Monday, December 10, 2007

The Most/Least Desirable Women in Fiction

Accentuating the Positives First:

1. Penelope- Always found her attractive not only because of her loyalty and looks, but because she is just ambiguous enough to be psychologically captivating.

2. Imogen- Forceful yet yielding. A character sufficiently strong not to be a mere ornament, a la Hero, while not quite as blustery as Beatrice.

3. Rosalind- Along with No. 2, the most magnetic of Shakespeare's heroines.

4. Jane Bennett- Contrary to popular belief, Elizabeth is overrated and feisty. Jane is where it's at.

5. Calypso- Hard to reconcile with No. 1, but I think it would be pretty hot.

And the Not So Fines:

1. Clytemnestra: Authoress of the original Shower Scene. Need I say more?

2. Guinivere, Helen of Troy, Emma Bovary, Anna Keranina: All hot, but adultery has a way of killing the ratings.

3. Captain Ahab's Wife- She only appears in one sentence in the entire book, but any woman to whom whale-hunting is preferrable can't be such great shakes.

4. Beatrice, Gloriana, Una- Symbolic and ethereal women have a way of not offering much on the physical side of matrimony.

5. Bathsheba Everdean (of "Far from the Madding Crowd")- Something about her name bothers me. Mostly though, I just don't like her.


Matthew N. Petersen said...

I think you are misreading Dante and Spenser. Many silly modern comentators think Beatrice is aetherial, but the whole point in Dante is that she isn't. Likewise, the whole point in Spenser is that Una isn't just aetherial. The false one Archimago forms is, the false Florimell Archimago forms is, but Una (and Gloriana) are not.

I suppose you could say "Dante wasn't married to Beatrice" but, I think that misses the point. Dante was in love with her, and longed for the sort of total communion with Beatrice that is acheived only in sex. Yes, he understood he could never, in this life (but he most emphatically believed in the resurrection of the body) have be so united to her, but he still absolutely longed for that union.[1] "And then may it be pleasing to Him who is the Lord of courtesy, that my soul might go to see the glory of its lady, that is of that blessed Beatrice, who gloriously gazes on the face of Him qui est per omnia secula benedictus: who is blessed throughout all the ages."

And well, Una and the St. George get married. And Arthur and Gloriana will eventually.

[1] Not that he thought he could have sex with her in the new earth. But that he thought perhaps on the New Earth--where we will be like the angels in heaven--he could be fully united to her, as we here are only partially united in sex.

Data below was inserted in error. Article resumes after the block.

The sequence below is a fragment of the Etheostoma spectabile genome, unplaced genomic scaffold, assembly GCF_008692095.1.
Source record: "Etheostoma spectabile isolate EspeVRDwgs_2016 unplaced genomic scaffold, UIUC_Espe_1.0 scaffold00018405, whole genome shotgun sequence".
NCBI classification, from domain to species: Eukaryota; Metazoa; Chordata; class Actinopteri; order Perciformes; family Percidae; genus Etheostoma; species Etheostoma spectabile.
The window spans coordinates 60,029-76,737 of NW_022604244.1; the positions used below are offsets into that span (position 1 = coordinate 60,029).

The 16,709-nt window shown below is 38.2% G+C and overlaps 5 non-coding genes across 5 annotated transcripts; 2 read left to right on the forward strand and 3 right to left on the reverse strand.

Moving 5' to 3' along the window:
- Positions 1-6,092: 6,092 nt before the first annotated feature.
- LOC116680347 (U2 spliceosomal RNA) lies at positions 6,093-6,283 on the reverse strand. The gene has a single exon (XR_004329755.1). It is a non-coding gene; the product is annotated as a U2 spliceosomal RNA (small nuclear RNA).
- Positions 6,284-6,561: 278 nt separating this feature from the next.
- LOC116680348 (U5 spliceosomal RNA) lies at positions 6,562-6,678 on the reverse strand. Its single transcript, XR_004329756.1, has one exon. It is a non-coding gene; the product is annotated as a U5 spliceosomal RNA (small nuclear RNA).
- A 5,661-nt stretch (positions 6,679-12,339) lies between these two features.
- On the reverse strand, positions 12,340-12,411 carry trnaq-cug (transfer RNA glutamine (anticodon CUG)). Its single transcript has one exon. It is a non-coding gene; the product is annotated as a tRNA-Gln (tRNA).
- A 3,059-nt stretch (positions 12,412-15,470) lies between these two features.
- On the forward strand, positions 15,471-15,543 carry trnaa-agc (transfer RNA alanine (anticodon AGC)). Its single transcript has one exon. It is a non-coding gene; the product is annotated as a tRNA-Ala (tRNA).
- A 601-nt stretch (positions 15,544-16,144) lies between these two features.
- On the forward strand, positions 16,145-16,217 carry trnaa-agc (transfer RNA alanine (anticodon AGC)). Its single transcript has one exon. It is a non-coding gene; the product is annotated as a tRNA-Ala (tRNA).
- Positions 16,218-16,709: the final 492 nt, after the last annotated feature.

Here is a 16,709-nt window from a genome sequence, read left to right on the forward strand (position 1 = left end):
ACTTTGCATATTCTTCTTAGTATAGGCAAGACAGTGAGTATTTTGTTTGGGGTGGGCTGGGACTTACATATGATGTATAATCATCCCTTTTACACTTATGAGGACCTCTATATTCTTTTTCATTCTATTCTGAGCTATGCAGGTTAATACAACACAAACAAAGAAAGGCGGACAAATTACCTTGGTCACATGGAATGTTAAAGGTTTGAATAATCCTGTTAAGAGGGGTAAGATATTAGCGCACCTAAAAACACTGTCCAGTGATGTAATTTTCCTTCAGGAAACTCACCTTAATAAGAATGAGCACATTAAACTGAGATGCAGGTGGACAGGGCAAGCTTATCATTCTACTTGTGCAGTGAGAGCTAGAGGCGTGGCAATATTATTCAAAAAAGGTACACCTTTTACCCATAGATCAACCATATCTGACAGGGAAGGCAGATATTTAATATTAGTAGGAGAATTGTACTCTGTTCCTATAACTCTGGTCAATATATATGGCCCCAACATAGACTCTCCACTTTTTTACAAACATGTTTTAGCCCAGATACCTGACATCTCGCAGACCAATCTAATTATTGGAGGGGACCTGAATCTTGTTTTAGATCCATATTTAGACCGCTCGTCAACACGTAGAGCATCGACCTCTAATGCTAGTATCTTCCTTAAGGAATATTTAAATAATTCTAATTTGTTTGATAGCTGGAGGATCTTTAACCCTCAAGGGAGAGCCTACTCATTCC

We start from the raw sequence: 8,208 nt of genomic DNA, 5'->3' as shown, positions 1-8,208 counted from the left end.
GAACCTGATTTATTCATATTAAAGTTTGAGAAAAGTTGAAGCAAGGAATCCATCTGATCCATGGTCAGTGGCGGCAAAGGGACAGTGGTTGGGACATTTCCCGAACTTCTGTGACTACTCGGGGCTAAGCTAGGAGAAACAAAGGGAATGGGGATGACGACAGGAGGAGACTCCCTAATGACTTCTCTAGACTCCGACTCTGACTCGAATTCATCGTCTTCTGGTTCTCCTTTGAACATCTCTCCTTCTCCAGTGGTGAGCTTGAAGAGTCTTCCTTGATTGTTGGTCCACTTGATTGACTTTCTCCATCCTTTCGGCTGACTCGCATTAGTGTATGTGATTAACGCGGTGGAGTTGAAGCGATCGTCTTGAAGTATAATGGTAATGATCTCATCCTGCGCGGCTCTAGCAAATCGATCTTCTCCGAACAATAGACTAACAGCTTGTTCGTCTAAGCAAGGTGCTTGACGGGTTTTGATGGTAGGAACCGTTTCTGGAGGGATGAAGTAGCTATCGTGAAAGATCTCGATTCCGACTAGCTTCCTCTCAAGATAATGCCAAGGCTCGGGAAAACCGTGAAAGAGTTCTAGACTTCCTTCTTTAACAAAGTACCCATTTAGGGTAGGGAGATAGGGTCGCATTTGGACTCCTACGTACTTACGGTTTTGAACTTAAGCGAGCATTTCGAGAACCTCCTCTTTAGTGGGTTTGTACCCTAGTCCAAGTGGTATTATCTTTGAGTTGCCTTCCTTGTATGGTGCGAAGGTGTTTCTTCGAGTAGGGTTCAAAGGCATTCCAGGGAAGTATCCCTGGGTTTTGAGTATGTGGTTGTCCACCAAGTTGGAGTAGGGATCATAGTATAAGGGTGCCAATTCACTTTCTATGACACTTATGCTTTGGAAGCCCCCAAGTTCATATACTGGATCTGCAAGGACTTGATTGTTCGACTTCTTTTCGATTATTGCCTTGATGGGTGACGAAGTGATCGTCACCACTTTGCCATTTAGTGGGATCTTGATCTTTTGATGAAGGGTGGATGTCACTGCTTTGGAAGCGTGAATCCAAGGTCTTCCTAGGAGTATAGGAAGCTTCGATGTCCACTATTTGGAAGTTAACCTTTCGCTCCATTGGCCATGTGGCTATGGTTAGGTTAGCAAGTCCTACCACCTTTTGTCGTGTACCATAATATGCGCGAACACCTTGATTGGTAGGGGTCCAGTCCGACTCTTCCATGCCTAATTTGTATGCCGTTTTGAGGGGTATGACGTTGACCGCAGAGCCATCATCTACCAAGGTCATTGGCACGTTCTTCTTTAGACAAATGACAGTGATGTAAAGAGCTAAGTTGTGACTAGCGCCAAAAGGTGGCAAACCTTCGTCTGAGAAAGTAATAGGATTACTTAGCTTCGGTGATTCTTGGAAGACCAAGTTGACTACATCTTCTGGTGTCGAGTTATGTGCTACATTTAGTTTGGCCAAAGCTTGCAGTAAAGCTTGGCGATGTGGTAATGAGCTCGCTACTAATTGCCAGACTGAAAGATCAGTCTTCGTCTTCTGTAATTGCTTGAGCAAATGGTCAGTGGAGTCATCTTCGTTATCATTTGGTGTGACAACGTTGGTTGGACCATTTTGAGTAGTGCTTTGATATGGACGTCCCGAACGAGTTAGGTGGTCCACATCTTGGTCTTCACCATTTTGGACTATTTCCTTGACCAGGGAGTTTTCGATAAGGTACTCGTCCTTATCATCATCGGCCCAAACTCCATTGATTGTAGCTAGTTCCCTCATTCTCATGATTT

Evan G. said...

I've never been able to image Beatrice as even remotely good looking.

Matthew N. Petersen said...


So here's my list:

1. The Shulamite
2. Beatrice
3. Lamia
4. Beatrice (Shakespeare)
5. Clorinda (Tasso)

(I left off Austen, I think her heroines are wonderful, but I don't think they quite make the top five. (Though probably the top six.) I think she does a better job of portraying the longed for man than the longed for woman 'cause she longed for that man. Her women are excellent, but aren't portrayed quite so striking as others.)

And not so fines:

I'm not so good at this.

1. Anna Livia Plurabelle. (Finnegans Wake) The whole book is a must skip.
2. Biddy
3. Estella
4. Molly Bloom
5. Nora

That last one's a little cheap, I'm having trouble comming up with anything.

Thomas Banks said...


Thanks- I do know that Beatrice isn't strictly spiritual, and certainly not to Dante- My point is that she has so little of what constitutes a real personality (Same with Una and Gloriana) that she might as well be.

I know it is odd to level that accusation at those particular two poets taken together, since their manners are usually 180 degrees apart; as one critic said "Give Dante a figment, and he will make it fleshly; Give Spenser a substance, and he will make it a symbol."

Ibid said...


I think you are going to marry a sweet girl who doesn't talk back to you, but you will no doubt love her. You can always argue with the guys.

Ibid said...

p.s. because you can't marry Calypso.

Thomas Banks said...

Matt, Katie-

Thanks for the comments.

BTW, Matt-

Who's Nora?

Matthew N. Petersen said...

A Doll's House.

the Emperor of Ice Cream said...

Penelope can fool the suitors, but I wouldn't necessarily say that she is ambiguous. She seemed to me to be merely flat. (That doesn't mean that she isn't desirable, I suppose.) As far as being aetherial is concerned, you might include Lavinia (Virgil). Actually, I'm not sure if she's aetherial as much as being a manikin. But what was it that caused you to leave Dido off the list of desirable women?